On the other hand, Iran will not let the IAEA inspect the Parchin military base during the term of the current agreement. In fact, I don’t expect the IEAE to get access in Parchin at all unless it’s negotiated at the political level, i.e. as part of the P5+1 negotiations. Iran considers this to be outside the scope of the IEAE’s charter and won’t negotiate it during the technical negotiations with the IAEA. They’ve given the IAEA access before, the IAEA found no evidence of nuclear weapons research or testing, and Iran considers this to be more of a political issue than a compliance issue. The widely held view that the head of the IAEA is biased towards the US doesn’t improve the odds of an inspection.
Iran will not test a ballistic missile with a range of 2,500 kilometers or greater in the next six months. Iran has missiles that can reach its primary military targets, but there’s a low chance that they would actually strike their targets. Iran’s primary focus right now is developing missiles with reasonable accuracy and the ability to evade missile defenses. It is close to developing 2,500 km missiles , but that’s not a top priority right now.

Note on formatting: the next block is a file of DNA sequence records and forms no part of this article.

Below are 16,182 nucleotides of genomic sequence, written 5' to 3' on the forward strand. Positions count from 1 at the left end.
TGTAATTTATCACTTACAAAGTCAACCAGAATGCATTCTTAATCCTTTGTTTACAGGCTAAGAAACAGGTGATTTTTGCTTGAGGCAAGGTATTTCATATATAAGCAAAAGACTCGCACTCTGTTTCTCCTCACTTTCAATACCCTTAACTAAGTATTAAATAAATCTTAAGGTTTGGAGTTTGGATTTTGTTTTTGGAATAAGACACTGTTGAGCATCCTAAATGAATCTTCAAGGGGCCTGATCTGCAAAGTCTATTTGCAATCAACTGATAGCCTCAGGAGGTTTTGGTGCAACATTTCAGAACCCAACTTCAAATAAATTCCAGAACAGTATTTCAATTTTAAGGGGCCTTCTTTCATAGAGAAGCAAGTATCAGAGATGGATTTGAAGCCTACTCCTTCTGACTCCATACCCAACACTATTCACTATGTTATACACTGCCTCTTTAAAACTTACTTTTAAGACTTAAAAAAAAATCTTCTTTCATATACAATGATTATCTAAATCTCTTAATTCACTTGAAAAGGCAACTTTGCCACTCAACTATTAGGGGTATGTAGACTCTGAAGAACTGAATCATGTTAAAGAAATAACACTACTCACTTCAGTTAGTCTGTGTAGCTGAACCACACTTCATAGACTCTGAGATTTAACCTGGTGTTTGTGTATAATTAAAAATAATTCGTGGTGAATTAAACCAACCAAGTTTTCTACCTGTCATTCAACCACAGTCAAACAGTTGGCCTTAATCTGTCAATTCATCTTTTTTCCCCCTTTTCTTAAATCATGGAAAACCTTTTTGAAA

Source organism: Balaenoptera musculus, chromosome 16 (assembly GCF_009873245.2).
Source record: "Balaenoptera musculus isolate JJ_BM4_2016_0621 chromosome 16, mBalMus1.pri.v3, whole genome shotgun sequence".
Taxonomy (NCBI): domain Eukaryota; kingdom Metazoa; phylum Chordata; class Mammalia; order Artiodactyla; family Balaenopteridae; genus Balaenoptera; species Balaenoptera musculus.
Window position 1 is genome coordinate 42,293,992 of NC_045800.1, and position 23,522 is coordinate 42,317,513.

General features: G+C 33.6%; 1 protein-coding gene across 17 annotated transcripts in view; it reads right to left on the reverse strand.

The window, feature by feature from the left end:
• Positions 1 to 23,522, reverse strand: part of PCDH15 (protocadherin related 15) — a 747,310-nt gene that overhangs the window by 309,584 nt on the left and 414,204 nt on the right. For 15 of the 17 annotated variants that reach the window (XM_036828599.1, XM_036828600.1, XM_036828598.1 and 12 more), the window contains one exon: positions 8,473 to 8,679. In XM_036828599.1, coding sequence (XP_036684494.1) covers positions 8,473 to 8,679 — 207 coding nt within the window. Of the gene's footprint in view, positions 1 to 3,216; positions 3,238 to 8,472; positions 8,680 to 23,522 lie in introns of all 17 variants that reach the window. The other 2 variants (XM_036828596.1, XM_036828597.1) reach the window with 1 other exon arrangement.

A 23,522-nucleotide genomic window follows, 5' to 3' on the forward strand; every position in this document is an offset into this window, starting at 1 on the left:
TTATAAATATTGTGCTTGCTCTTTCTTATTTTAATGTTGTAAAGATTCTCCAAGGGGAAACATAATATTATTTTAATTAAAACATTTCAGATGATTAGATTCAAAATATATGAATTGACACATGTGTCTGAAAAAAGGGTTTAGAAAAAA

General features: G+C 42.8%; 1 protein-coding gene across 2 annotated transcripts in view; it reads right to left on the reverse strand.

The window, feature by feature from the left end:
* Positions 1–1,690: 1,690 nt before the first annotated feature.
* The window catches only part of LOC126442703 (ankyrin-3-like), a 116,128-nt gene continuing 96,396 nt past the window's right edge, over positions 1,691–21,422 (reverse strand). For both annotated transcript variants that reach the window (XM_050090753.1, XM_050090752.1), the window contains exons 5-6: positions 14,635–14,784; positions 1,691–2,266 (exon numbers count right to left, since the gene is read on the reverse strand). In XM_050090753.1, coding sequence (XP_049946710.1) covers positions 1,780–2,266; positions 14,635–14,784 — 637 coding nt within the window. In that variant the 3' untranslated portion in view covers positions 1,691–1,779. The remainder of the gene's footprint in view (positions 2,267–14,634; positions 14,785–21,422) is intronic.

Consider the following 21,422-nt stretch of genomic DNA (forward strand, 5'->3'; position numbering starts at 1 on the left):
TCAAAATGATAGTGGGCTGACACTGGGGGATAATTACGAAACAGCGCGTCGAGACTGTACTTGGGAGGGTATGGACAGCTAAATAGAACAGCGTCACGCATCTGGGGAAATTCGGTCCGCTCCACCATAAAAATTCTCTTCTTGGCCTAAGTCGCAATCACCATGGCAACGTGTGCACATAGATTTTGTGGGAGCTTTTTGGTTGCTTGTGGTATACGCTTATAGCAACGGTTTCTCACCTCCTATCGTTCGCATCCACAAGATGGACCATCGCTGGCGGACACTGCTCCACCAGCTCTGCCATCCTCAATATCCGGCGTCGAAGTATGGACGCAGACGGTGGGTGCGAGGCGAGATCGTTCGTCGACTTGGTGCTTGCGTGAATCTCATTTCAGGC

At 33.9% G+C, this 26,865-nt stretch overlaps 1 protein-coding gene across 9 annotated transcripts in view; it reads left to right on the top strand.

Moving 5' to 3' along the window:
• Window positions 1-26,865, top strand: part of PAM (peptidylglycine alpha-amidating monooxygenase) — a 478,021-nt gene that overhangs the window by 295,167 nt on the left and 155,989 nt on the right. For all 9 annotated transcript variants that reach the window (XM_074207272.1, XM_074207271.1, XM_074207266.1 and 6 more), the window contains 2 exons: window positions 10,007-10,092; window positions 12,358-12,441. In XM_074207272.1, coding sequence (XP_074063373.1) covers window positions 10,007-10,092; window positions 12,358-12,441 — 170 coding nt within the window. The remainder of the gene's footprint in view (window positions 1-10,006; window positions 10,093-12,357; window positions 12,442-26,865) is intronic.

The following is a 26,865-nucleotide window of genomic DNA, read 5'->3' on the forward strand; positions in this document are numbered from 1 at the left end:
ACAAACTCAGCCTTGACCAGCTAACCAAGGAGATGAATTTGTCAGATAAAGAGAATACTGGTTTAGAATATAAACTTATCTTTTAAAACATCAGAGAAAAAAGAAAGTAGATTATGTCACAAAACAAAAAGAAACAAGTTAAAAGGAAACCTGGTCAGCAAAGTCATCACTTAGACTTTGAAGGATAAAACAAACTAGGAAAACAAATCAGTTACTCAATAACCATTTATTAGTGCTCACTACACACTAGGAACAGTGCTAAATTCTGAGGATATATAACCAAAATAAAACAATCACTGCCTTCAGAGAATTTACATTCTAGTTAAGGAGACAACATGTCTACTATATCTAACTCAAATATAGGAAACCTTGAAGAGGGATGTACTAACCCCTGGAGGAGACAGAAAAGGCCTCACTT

Yanukovych will eventually be tried before the International Criminal Court, as Ukraine’s parliament has requested. Ukraine’s constitution spells out an impeachment process that involves the Constitutional Court, with is packed with Yanukovych’s people. If the new government replaces the judges, the new judges will be perceived as biased against Yanukovych. The ICC is the best bet for an impartial trial, something any new government will need to compensate for the fact that Yanukovych’s removal from office was unconstitutional. Yanukovych is being accused of mass murder, which is something the ICC handles. The surprisingly orderly nature of the revolution in Kiev means that a lot of evidence has been preserved.